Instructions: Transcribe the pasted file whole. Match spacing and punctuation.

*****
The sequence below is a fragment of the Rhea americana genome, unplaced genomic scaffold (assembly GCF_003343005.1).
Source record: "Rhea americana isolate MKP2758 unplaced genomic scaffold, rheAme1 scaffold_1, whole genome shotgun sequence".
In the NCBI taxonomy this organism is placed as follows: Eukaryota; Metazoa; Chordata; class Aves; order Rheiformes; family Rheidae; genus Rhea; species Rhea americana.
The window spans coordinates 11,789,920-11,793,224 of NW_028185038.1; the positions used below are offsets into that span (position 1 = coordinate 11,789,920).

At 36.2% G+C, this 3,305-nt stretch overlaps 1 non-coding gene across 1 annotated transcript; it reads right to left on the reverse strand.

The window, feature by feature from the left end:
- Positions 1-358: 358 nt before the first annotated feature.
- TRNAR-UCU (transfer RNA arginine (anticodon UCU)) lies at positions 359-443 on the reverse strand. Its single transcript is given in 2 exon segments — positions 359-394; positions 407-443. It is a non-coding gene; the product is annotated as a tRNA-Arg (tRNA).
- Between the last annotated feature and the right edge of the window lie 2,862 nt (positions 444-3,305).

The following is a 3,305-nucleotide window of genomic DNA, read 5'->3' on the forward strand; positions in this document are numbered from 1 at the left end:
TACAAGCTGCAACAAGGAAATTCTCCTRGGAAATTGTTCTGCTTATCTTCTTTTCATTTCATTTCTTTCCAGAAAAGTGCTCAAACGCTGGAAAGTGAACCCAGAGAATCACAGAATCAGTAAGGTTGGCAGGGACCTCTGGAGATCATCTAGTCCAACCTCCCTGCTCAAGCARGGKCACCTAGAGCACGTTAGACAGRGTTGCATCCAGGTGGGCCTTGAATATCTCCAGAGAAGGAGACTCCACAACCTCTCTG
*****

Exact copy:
The sequence below is a fragment of the Rhea americana genome, unplaced genomic scaffold (assembly GCF_003343005.1).
Source record: "Rhea americana isolate MKP2758 unplaced genomic scaffold, rheAme1 scaffold_1, whole genome shotgun sequence".
In the NCBI taxonomy this organism is placed as follows: Eukaryota; Metazoa; Chordata; class Aves; order Rheiformes; family Rheidae; genus Rhea; species Rhea americana.
The window spans coordinates 11,789,920-11,793,224 of NW_028185038.1; the positions used below are offsets into that span (position 1 = coordinate 11,789,920).

At 36.2% G+C, this 3,305-nt stretch overlaps 1 non-coding gene across 1 annotated transcript; it reads right to left on the reverse strand.

The window, feature by feature from the left end:
- Positions 1-358: 358 nt before the first annotated feature.
- TRNAR-UCU (transfer RNA arginine (anticodon UCU)) lies at positions 359-443 on the reverse strand. Its single transcript is given in 2 exon segments — positions 359-394; positions 407-443. It is a non-coding gene; the product is annotated as a tRNA-Arg (tRNA).
- Between the last annotated feature and the right edge of the window lie 2,862 nt (positions 444-3,305).

The following is a 3,305-nucleotide window of genomic DNA, read 5'->3' on the forward strand; positions in this document are numbered from 1 at the left end:
TACAAGCTGCAACAAGGAAATTCTCCTRGGAAATTGTTCTGCTTATCTTCTTTTCATTTCATTTCTTTCCAGAAAAGTGCTCAAACGCTGGAAAGTGAACCCAGAGAATCACAGAATCAGTAAGGTTGGCAGGGACCTCTGGAGATCATCTAGTCCAACCTCCCTGCTCAAGCARGGKCACCTAGAGCACGTTAGACAGRGTTGCATCCAGGTGGGCCTTGAATATCTCCAGAGAAGGAGACTCCACAACCTCTCTG